Downing Street said yesterday that the Prime Minister had a prior engagement and was not due to attend the meeting, billed as "a global attack on extreme poverty, unemployment and all forms of discrimination and intolerance".
The Copenhagen World Summit for Social Development aims to bring the issues of poverty, unemployment and social exclusion higher up the political agenda and to mitigate the worst excesses of the free-market policies of the World Bank and the IMF.
Britain is expected to send a junior minister to the meeting, a level of representation which an Oxfam spokesperson yesterday described as "a travelling insult". Anne Widdicombe, the junior employment minister, may represent the UK.
More than 100 heads of state and government, including most EU leaders, are due to be in Copenhagen between 6-12 March, when they will commit their governments to national targets "for the substantial reduction of overall poverty and the eradication of extreme poverty".
The draft declaration also commits governments to ensure that the bank and the IMF's "structural adjustment" programmes are modified to take account of social development goals. Governments will also promise to "promote basic social programmes . . . affecting the poor and the vulnerable sections of society and protect them from budget reductions", according to the latest draft.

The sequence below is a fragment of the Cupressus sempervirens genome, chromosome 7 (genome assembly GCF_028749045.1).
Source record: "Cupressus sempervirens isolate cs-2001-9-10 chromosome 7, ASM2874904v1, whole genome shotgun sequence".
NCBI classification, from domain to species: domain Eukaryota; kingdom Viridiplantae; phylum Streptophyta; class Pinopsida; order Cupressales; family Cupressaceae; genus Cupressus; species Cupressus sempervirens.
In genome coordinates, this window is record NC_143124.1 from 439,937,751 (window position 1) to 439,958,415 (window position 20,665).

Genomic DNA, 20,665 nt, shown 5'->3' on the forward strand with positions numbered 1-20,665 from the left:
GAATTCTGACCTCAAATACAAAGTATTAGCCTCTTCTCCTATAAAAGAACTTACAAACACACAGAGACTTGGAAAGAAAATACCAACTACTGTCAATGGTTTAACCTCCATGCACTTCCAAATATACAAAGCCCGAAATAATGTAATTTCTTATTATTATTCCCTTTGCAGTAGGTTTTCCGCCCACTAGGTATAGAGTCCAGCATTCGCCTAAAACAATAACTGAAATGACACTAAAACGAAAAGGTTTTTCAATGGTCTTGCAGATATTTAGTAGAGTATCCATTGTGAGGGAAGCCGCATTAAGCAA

In negotiations, the UK and the EU refused to allow any explicit links in the text between poverty in the developing world and the bank and the fund's structural adjustment policies, but their overtly free-market policies are implicitly criticised in the summit's plan of action.
There has been dismay in the Government at the obligation on the UK to draw up a national poverty strategy but the poverty plans, which will address "the structural causes of poverty", were agreed by the French presidency as part of a common EU position.
The summit build-up has drawn attention to the yawning gap between the extremely poor and comfortably off in Britain and elsewhere in the world, where 3 billion people live below the poverty line.
Helmut Kohl of Germany and Francois Mitterrand, the French President, are expected to attend, along with most other leaders from Europe and the industrialised world with the exception of President Clinton. In the EU, Britain, Greece and Austria will not be represented by a head of government.
Jean Corston, the Labour MP for Bristol East, attacked the government's plan for a low-level of representation at the summit. She accused the Government of trying to convey the impression that the event "is a low key affair of small consequence," when "in fact it will mark a profound change in the management of the international economy."
She argues that the summit is more significant politically than the EU's Social Chapter because it gives top priority to social objectives such as eradicating extreme poverty, job creation and the reduction of discrimination in the job market.Reuse content